New hangover cure could change the culture
December 9, 2005 The launch of a promising new hangover cure in Las Vegas next week marks an interesting time to reflect on man’s relationship with alcohol. Cheerz is a safe, natural nutrition supplement that has been clinically proven to combat hangover symptoms such as headaches and nausea by bolstering the body's ability to process acetaldehyde, alcohol's most toxic metabolite. The world per capita consumption of alcohol is higher than ever, having begun at the dawn of civilisation, with the Celts, Ancient Greeks, the Norse, Sumerians, Egyptians, Romans and Babylonians all producing, trading and consuming alcoholic drinks. The Romans and ancient Greeks both worshipped Gods of wine – Dionysus and Bacchus respectively. In different cultures, alcohol and its effects have been used medically, ritualistically and socially in many different ways to calm feuds, give courage in battle, seal pacts, celebrate festivals, and seduce lovers. The world has two billion alcohol drinkers of which 76.3 million have diagnosed alcohol use disorders. The global burden of alcohol consumption, is immense - causing 3.2% of deaths and 4.0% of the Disability-Adjusted Life Years lost along with widespread social, mental and emotional consequences. These are reflected, for example, as absenteeism or abuse in workplaces and in relationships. We attempted to estimate the number of hangovers and reduced productivity in the world each day and gave up – it’s a lot. Which all adds up to … bloody good idea! The vast majority are social drinkers who can now enjoy the desirable effects without the unhealthy toxicity. So if bartenders are going to ask customers to name their poison, maybe they should offer the antidote, too.
A recent Japanese study in the July issue of Alcoholism: Clinical & Experimental Research identified acetaldehyde as the culprit behind hangovers. In June, scientists from the National Institute on Alcohol Abuse and Alcoholism (NIAAA) reported that acetaldehyde damages DNA in a series of reactions that can lead to cancer.
A 2004 placebo-controlled, double-blind, crossover study at the University of Southern California found that Cheerz was effective in 78% of participants who consumed eight drinks or more.
Cheerz is naturally enough promoting a healthy, responsible attitude to drinking though it’s hard to miss the relevance of launching the product amidst the glitter of the world’s most notorious party town. There’ll no doubt be a cry from some quarters that the advertising and promotion of an antidote will see even more damage done. We come down on the side of better and more education about health and alcohol and drugs in general.
The World Health Organization (WHO) estimates that there are about 2 billion people worldwide consuming alcoholic beverages and 76.3 million with diagnosed alcohol use disorders. From a public health perspective, the global burden related to alcohol consumption, both in terms of morbidity and mortality, is considerable in most parts of the world. Globally, alcohol consumption causes 3.2% of deaths (1.8 million) and 4.0% of the Disability-Adjusted Life Years lost (58.3 million).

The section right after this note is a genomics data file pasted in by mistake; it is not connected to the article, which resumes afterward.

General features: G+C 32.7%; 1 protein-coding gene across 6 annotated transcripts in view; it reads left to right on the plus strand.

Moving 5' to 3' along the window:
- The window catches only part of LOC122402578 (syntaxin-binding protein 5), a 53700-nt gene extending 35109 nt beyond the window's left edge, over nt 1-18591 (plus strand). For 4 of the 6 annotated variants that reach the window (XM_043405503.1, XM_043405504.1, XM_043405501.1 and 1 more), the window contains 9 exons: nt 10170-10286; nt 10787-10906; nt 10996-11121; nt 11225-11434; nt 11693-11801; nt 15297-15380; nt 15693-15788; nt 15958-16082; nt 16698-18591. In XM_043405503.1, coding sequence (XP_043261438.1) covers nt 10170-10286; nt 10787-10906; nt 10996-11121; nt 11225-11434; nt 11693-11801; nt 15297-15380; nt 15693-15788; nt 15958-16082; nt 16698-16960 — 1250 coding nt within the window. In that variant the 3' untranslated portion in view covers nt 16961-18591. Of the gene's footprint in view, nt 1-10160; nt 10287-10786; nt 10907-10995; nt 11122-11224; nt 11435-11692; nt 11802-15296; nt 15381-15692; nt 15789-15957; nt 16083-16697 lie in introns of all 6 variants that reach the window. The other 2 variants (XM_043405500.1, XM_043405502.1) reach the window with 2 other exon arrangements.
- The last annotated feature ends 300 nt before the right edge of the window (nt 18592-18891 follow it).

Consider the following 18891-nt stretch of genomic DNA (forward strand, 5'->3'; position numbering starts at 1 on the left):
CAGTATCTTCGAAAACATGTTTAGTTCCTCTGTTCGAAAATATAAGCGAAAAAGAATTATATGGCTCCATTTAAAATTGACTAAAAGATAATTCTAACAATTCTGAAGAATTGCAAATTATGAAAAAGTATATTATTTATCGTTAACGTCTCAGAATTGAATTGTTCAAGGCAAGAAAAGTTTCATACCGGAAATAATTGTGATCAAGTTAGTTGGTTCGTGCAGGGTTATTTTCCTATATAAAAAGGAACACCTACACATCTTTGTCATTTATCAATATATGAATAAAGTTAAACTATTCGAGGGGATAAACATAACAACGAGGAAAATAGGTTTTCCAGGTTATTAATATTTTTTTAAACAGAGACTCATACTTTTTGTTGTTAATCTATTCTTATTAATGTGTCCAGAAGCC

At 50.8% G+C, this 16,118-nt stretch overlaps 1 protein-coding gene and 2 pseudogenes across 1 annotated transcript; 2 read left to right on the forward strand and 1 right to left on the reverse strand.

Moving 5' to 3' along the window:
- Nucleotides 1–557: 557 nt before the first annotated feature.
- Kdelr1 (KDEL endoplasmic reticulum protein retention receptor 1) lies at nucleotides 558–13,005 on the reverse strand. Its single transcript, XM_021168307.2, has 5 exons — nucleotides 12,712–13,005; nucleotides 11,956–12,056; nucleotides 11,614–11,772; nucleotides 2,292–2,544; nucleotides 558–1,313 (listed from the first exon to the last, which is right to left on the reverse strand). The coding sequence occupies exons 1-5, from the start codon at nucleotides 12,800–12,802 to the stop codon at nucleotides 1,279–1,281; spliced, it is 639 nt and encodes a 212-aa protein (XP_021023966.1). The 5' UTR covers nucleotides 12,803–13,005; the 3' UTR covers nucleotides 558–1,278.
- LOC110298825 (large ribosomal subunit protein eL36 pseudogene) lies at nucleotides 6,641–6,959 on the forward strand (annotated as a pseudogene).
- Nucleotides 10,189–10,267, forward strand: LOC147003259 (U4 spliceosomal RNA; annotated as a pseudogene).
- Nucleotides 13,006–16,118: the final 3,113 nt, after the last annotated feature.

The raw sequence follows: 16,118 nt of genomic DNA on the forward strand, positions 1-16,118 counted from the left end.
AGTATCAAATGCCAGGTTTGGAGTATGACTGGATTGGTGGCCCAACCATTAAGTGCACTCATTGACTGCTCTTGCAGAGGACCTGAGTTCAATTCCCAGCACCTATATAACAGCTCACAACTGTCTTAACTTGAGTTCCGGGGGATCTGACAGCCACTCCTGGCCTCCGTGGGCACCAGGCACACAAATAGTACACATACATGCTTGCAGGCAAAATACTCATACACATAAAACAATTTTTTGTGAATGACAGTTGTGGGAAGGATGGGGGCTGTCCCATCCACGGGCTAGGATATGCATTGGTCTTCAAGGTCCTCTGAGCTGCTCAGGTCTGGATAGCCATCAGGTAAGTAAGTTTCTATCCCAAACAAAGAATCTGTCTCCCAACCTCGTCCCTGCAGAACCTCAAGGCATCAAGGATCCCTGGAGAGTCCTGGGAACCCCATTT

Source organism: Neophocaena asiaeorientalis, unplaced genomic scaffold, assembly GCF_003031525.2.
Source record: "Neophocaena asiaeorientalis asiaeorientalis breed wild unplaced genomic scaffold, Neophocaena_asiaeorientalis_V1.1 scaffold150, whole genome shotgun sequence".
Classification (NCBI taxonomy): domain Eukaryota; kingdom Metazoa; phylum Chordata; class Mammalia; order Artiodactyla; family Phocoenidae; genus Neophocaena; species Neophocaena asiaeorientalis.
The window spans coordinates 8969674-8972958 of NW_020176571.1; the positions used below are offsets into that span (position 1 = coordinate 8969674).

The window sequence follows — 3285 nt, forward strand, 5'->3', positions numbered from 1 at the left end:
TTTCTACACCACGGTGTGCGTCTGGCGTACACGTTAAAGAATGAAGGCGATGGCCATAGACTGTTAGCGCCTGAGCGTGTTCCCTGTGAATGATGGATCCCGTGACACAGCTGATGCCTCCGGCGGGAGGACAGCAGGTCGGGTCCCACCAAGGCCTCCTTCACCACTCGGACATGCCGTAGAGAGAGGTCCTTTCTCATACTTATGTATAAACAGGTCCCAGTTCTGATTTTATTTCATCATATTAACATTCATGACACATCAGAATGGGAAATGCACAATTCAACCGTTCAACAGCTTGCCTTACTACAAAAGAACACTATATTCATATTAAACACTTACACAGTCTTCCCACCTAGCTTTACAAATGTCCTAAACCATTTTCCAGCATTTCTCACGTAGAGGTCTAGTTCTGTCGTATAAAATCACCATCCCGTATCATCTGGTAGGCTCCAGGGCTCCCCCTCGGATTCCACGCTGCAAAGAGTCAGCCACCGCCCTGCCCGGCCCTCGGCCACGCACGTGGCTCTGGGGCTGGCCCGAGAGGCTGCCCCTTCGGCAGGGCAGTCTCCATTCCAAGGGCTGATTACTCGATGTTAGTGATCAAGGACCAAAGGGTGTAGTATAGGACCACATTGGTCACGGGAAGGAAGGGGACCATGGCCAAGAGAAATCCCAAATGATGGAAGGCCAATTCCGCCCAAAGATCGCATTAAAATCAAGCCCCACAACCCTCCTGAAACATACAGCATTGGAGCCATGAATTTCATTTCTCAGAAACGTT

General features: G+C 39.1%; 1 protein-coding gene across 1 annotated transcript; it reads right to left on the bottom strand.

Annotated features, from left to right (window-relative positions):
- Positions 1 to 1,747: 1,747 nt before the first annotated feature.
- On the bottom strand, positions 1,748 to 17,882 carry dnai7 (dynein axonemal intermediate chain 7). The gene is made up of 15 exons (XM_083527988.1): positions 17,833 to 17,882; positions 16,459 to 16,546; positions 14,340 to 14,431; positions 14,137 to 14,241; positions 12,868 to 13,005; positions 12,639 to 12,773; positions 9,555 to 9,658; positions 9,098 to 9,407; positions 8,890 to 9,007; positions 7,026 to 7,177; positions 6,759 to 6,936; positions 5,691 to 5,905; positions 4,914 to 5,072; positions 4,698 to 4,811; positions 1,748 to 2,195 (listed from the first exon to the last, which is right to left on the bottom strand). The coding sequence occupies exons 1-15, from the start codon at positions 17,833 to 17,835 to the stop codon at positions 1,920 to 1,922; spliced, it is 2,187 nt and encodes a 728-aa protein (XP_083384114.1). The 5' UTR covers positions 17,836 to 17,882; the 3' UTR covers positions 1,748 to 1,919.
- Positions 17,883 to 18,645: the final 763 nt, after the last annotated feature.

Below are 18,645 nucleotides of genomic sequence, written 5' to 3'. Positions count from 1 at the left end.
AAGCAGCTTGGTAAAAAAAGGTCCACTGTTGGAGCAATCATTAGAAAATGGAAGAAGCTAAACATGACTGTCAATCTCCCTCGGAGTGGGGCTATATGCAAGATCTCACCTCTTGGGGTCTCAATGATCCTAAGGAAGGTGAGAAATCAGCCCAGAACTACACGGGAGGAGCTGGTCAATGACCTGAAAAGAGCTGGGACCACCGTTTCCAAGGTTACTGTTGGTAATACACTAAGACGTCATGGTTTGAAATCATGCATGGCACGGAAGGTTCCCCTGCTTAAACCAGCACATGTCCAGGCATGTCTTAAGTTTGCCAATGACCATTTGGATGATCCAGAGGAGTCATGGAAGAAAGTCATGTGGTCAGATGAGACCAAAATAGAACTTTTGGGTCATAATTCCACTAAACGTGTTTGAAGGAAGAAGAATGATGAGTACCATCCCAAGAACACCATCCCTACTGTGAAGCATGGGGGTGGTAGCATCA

Overall, there are causal relationships between alcohol consumption and more than 60 types of disease and injury. Alcohol consumption is the leading risk factor for disease burden in low mortality developing countries, and the third largest risk factor in developed countries (for more data please refer to WHO, 2002). In Europe alone, alcohol consumption was responsible for over 55,000 deaths among young people aged 15 to 29 years in 1999 (Rehm & Gmel, 2002). Besides the numerous chronic and acute health effects, alcohol consumption is also associated with widespread social, mental and emotional consequences. These are reflected, for example, as absenteeism or abuse in workplaces and in relationships.
On a population level, alcohol-related harm is not confined to the relatively small number of heavy drinkers or people diagnosed with alcohol use disorders. Even non-drinkers can become victims of alcohol-related aggression, for example. Light and moderate drinkers, i.e. the majority of the population in many countries, who occasionally drink at high risk levels, while being individually responsible for fewer harms than heavy drinkers, are collectively responsible, due to their greater numbers, for the largest share of alcohol’s burden on society.
To alleviate this burden of alcohol consumption, many countries have, across time, employed a great diversity of strategies. Alcohol policy, i.e. measures by government to control supply and demand, minimize alcohol-related harm and promote public health, is among the most important strategies. At the same time there are other factors influencing consumption and harm, such as level of production, political liberalization, marketing, and demographics, which are mostly outside of government control. In short, alcohol control measures affect alcohol consumption levels and drinking habits, which in turn have an effect on alcoholrelated social and health problems.
Research evidence shows that it is possible to develop and implement comprehensive and effective alcohol policies. In the past twenty years, considerable progress has been made in the scientific understanding of the relationship between alcohol policies, alcohol consumption and alcohol-related harm. Ideally, this cumulative research evidence should provide a scientific basis for public debate and governmental policymaking in search of policies that protect health, prevent disability and address the social problems associated with alcohol consumption.
A copy of this report can be obtained here.